Lasergraphics Director 10K Scanner
Color and B&W High Dynamic Range (HDR)
Many film archives hold enormous amounts of very high-density Color and B&W print, reversal and interpositive (I/P) film assets.
While the highest density on negative film is about 2.0, density of print film can often exceed 4.5. Thus, scanning print film requires up to 1,000 times more dynamic range than negative film. Unfortunately, most conventional film scanners, designed originally for Digital Intermediate (“DI“), were optimized to primarily scan low-dynamic-range negative film. As a result, these scanners are simply incapable of properly scanning high-density print film – resulting in shadow detail that is either very noisy or missing entirely.
In order to determine the capability of modern scanners to scan high-density motion picture film material (i.e. densities beyond 2.0), measurements were taken on images from color print film scanned by three leading high-quality film scanners:
• DFT Scanity HDR (single flash; NO Color HDR capability)
• ARRI ARRISCAN (double flash HDR mode)
• Lasergraphics Director 10K (triple flash HDR mode)
Continuous-motion film scanners are noisy in high-density areas
Continuous-motion film scanners (e.g., DFT Scanity HDR) typically use TDI “line sensors” to scan film. The film moves continuously past the TDI line sensor which has only 96 pixel lines. In contrast, the Director 10K uses a frame-by-frame scanning method whereby each frame is held motionless in the film gate for an entire frame time and exposed on an area sensor. As a result, each pixel on the film is illuminated for the entire frame time exposing all 1,556 lines of the Director 10K’s area sensor versus only 96 lines for the Scanity HDR TDI line sensor. The Director 10K can achieve this at scanning speeds up to nine frames-per-second (9 FPS)!
Consequently, the Scanity HDR TDI line scanner is “light starved” because each pixel is only exposed for 1/16 (i.e. 6%) of the frame time.
This starvation of light results in noisy images, as seen clearly in the comparison below. The image was generated by scanning the same Color Negative Film frame with the Director 10K area sensor and the Scanity TDI line sensor.
The width of the histogram indicates the level of noise in the highly exposed area of the Color Negative Film being scanned. In this comparison, the area sensor has significantly less noise than the line sensor in areas of higher density.
This noise problem becomes much worse for the TDI line sensor as the density of the film increases – and high-density is very common in Color and B&W print, fine grain I/P, and reversal films.
Lasergraphics Director 10K 3-Flash HDR Blows Away All Competitors!
Some portions of the original negative film are often missing when an older film must be scanned. This requires print or I/P film – with densities of 4.5 or higher – to be substituted for the missing portions, which creates significant issues for virtually all other high-end film scanners on the market.
Unfortunately, conventional film scanners (e.g. ARRISCAN, Scanity, and others) were originally designed and optimized primarily to scan negative film for DI. As a result, these scanners are incapable of properly scanning high-density Color print film – resulting in shadow detail that is either very noisy or missing entirely.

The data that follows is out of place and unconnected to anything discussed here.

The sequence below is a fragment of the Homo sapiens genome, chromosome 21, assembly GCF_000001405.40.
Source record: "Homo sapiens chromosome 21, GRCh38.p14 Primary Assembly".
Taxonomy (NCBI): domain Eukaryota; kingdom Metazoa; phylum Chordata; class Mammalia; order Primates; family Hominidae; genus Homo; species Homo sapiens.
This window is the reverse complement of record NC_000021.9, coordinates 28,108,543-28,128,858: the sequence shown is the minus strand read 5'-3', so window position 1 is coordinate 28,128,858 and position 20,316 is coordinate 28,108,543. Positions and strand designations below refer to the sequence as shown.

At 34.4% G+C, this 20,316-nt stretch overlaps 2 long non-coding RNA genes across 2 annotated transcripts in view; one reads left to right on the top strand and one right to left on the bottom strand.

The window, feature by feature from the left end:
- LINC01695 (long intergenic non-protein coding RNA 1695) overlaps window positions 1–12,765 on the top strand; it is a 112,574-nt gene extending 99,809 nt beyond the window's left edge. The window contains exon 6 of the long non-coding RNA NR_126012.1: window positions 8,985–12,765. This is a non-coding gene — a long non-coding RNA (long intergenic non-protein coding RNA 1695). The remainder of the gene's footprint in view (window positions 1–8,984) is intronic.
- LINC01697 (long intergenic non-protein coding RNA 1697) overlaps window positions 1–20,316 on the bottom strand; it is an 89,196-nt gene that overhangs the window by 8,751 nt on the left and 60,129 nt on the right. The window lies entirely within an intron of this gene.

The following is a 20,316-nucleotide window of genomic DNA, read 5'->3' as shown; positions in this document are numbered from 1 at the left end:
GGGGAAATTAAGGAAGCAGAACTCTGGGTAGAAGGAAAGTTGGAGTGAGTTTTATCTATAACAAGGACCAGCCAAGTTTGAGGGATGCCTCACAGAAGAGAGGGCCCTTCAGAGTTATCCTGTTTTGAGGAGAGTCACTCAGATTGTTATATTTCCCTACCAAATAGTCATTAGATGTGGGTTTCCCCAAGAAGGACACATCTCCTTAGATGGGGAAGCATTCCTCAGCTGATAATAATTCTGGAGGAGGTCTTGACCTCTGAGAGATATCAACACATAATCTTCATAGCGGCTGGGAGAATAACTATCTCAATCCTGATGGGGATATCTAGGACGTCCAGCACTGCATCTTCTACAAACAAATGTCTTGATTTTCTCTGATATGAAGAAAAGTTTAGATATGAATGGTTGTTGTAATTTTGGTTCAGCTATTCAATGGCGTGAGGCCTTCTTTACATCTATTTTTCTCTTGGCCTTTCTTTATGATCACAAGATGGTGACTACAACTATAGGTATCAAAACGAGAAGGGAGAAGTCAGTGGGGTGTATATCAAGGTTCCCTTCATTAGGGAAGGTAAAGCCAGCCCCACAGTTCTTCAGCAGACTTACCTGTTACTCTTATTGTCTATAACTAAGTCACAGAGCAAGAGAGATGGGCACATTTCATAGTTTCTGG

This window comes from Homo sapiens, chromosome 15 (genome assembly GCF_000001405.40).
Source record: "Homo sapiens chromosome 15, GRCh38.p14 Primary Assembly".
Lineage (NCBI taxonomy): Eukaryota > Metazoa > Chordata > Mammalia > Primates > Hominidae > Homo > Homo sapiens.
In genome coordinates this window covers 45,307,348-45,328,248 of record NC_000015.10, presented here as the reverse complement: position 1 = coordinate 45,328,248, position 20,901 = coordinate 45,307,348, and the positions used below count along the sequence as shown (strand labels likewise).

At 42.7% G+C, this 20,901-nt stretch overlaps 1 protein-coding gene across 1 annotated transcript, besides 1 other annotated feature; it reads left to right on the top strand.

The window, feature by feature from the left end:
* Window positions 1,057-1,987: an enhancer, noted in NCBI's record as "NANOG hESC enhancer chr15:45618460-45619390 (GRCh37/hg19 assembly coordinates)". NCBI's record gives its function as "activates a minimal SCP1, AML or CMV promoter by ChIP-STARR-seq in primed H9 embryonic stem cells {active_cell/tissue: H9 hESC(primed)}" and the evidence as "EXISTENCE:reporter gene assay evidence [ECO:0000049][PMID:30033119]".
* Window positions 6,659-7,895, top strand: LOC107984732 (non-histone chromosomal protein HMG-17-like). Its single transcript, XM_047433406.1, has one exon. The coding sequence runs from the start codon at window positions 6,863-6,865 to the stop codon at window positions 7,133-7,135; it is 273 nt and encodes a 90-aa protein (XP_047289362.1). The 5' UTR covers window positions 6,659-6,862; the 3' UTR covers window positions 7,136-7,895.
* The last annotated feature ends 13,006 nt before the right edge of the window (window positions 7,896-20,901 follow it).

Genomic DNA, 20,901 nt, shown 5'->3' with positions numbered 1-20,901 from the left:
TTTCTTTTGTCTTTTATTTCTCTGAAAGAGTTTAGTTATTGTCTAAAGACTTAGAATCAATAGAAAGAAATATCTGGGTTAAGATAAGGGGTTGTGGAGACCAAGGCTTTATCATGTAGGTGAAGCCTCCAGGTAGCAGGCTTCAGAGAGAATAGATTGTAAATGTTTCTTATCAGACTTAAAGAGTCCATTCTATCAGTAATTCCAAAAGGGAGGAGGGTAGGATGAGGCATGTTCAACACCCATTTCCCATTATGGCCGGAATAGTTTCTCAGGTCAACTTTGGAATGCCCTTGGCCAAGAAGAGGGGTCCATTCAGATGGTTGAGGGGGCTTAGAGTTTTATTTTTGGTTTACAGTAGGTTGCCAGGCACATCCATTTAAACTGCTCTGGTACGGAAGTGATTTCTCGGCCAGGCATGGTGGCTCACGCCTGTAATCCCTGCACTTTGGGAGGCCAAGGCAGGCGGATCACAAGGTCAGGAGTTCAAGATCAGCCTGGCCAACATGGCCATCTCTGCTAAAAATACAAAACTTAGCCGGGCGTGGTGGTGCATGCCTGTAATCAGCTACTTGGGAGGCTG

By comparison, the sprocketless and pinless Director 10K – uniquely engineered for archive scanning – uses proprietary Lasergraphics 3-Flash HDR technology to easily capture shadow details with minimal noise from ALL high-density Color and Black & White film stocks where all other competing scanners fail.
To illustrate, the same frame of highly dense (i.e., very dark) Color print film was scanned as a 16-bit TIFF image on the Director 10K, the ARRISCAN, and the Scanity. Each TIFF image was then digitally gained up by a factor of approximately 1000x so that the 3 images appeared similar.
As expected, all of the images exposed with a single flash exhibit similar high levels of noise. This noise is the result of the physical limitations of the image sensor technology.
Two of the three manufacturers (Lasergraphics and ARRI) have overcome this image sensor noise limitation by exposing Color (and B&W) images multiple times at different intensity (i.e. flash) levels.
NOTE: The DFT Scanity HDR cannot make multi-flash HDR exposures of Color Film because the film moves continuously across its TDI line sensor. In contrast, both the ARRISCAN and the Director 10K hold the frame completely still during the entire exposure cycle, enabling multiple HDR exposures for both Color and B&W film.
Below are the best results that can be achieved from the Scanity, ARRISCAN and Director 10K when scanning dark (high density) color print, reversal or I/P film:
Both the Director 10K and the ARRISCAN have significantly less sensor noise than the Scanity HDR – and the Director 10K 3-flash HDR is clearly less noisy than the ARRISCAN’s 2-flash HDR.
The Director 10K is the only scanner which has implemented 3-flash HDR technology in order to extract all of the high-density information from both Color and B&W film. It is practically noise-free in high-density images from all Color and B&W films.